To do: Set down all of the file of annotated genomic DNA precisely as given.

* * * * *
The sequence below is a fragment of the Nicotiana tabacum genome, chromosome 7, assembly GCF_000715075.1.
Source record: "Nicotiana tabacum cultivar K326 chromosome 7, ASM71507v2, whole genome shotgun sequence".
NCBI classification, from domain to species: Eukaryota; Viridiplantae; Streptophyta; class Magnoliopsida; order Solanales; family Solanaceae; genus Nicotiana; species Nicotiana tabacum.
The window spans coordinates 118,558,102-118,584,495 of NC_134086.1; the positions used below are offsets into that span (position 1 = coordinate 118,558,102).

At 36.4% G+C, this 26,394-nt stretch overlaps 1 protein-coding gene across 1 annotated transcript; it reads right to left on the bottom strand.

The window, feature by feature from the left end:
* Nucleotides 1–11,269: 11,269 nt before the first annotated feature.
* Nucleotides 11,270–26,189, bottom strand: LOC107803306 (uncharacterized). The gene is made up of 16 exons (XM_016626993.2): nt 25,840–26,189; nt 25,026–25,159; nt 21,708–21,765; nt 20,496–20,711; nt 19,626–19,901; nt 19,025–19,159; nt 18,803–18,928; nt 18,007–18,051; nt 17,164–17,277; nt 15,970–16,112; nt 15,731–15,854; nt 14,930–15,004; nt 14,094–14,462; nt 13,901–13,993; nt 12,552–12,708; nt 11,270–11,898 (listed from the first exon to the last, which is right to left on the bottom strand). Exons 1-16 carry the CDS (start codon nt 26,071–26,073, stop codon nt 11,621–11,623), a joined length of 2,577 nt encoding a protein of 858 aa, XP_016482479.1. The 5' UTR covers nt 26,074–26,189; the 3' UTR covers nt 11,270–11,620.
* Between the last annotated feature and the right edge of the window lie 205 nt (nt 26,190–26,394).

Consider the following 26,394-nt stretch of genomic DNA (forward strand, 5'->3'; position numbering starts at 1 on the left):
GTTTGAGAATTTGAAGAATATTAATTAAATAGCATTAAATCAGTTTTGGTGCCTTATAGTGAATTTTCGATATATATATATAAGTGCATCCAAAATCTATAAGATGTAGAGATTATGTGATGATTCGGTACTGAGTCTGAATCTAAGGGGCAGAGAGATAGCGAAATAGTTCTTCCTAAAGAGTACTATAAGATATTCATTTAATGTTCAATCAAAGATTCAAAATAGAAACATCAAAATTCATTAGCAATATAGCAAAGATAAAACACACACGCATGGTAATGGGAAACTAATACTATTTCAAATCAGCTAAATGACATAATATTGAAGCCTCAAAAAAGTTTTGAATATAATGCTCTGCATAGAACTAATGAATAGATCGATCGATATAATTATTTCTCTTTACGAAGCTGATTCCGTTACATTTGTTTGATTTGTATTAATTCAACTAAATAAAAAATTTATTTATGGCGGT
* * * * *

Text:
The sequence below is a fragment of the Nicotiana tabacum genome, chromosome 7, assembly GCF_000715075.1.
Source record: "Nicotiana tabacum cultivar K326 chromosome 7, ASM71507v2, whole genome shotgun sequence".
NCBI classification, from domain to species: Eukaryota; Viridiplantae; Streptophyta; class Magnoliopsida; order Solanales; family Solanaceae; genus Nicotiana; species Nicotiana tabacum.
The window spans coordinates 118,558,102-118,584,495 of NC_134086.1; the positions used below are offsets into that span (position 1 = coordinate 118,558,102).

At 36.4% G+C, this 26,394-nt stretch overlaps 1 protein-coding gene across 1 annotated transcript; it reads right to left on the bottom strand.

The window, feature by feature from the left end:
* Nucleotides 1–11,269: 11,269 nt before the first annotated feature.
* Nucleotides 11,270–26,189, bottom strand: LOC107803306 (uncharacterized). The gene is made up of 16 exons (XM_016626993.2): nt 25,840–26,189; nt 25,026–25,159; nt 21,708–21,765; nt 20,496–20,711; nt 19,626–19,901; nt 19,025–19,159; nt 18,803–18,928; nt 18,007–18,051; nt 17,164–17,277; nt 15,970–16,112; nt 15,731–15,854; nt 14,930–15,004; nt 14,094–14,462; nt 13,901–13,993; nt 12,552–12,708; nt 11,270–11,898 (listed from the first exon to the last, which is right to left on the bottom strand). Exons 1-16 carry the CDS (start codon nt 26,071–26,073, stop codon nt 11,621–11,623), a joined length of 2,577 nt encoding a protein of 858 aa, XP_016482479.1. The 5' UTR covers nt 26,074–26,189; the 3' UTR covers nt 11,270–11,620.
* Between the last annotated feature and the right edge of the window lie 205 nt (nt 26,190–26,394).

Consider the following 26,394-nt stretch of genomic DNA (forward strand, 5'->3'; position numbering starts at 1 on the left):
GTTTGAGAATTTGAAGAATATTAATTAAATAGCATTAAATCAGTTTTGGTGCCTTATAGTGAATTTTCGATATATATATATAAGTGCATCCAAAATCTATAAGATGTAGAGATTATGTGATGATTCGGTACTGAGTCTGAATCTAAGGGGCAGAGAGATAGCGAAATAGTTCTTCCTAAAGAGTACTATAAGATATTCATTTAATGTTCAATCAAAGATTCAAAATAGAAACATCAAAATTCATTAGCAATATAGCAAAGATAAAACACACACGCATGGTAATGGGAAACTAATACTATTTCAAATCAGCTAAATGACATAATATTGAAGCCTCAAAAAAGTTTTGAATATAATGCTCTGCATAGAACTAATGAATAGATCGATCGATATAATTATTTCTCTTTACGAAGCTGATTCCGTTACATTTGTTTGATTTGTATTAATTCAACTAAATAAAAAATTTATTTATGGCGGT